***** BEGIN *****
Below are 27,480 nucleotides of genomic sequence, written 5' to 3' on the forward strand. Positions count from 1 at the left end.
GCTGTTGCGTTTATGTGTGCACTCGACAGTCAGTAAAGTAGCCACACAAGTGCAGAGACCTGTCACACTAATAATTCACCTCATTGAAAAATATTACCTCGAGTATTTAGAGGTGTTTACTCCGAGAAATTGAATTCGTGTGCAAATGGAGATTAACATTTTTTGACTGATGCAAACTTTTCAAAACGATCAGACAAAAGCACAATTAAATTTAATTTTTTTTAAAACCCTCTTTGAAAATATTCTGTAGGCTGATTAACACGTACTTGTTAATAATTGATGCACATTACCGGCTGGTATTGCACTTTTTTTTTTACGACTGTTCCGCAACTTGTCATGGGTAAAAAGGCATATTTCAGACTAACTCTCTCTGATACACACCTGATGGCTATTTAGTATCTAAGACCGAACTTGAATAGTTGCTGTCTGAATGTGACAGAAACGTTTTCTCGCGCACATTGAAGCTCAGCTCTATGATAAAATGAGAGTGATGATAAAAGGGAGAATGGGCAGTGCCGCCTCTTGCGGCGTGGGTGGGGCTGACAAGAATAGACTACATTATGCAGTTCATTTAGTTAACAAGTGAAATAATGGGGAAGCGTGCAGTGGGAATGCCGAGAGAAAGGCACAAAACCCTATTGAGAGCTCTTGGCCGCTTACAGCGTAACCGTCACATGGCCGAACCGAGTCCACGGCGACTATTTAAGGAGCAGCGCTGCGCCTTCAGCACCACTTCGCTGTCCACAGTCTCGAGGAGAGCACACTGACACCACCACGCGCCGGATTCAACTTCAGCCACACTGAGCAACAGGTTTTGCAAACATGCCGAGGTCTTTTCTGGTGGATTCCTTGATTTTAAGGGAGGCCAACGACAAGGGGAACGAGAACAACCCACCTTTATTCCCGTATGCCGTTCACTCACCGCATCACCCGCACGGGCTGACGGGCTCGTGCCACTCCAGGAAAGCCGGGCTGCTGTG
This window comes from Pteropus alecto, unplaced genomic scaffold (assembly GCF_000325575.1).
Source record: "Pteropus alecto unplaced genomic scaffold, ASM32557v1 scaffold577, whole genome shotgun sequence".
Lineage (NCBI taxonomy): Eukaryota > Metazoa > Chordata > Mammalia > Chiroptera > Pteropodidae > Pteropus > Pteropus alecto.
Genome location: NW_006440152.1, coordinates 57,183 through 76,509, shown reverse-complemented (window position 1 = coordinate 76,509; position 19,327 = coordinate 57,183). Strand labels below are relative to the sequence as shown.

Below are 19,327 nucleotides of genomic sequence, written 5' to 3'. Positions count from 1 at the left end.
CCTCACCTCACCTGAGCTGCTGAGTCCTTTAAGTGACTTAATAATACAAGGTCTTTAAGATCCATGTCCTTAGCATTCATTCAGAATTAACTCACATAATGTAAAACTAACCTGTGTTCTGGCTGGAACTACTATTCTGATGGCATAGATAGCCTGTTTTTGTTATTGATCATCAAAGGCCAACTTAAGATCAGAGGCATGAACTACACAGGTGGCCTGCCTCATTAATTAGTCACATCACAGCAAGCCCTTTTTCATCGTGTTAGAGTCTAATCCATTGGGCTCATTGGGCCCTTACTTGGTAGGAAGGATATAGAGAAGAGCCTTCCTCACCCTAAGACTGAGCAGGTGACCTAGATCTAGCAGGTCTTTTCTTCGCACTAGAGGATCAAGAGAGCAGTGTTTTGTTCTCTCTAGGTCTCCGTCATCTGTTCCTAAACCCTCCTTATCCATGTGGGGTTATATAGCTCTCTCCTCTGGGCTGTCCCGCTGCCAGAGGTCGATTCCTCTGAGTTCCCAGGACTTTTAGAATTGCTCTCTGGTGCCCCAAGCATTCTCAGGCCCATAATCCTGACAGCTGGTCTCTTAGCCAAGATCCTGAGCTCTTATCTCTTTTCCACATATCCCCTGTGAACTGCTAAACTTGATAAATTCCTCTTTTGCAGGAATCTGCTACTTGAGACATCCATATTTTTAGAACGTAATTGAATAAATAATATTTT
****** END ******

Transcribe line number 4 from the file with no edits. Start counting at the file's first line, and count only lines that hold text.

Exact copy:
Source record: "Pteropus alecto unplaced genomic scaffold, ASM32557v1 scaffold577, whole genome shotgun sequence".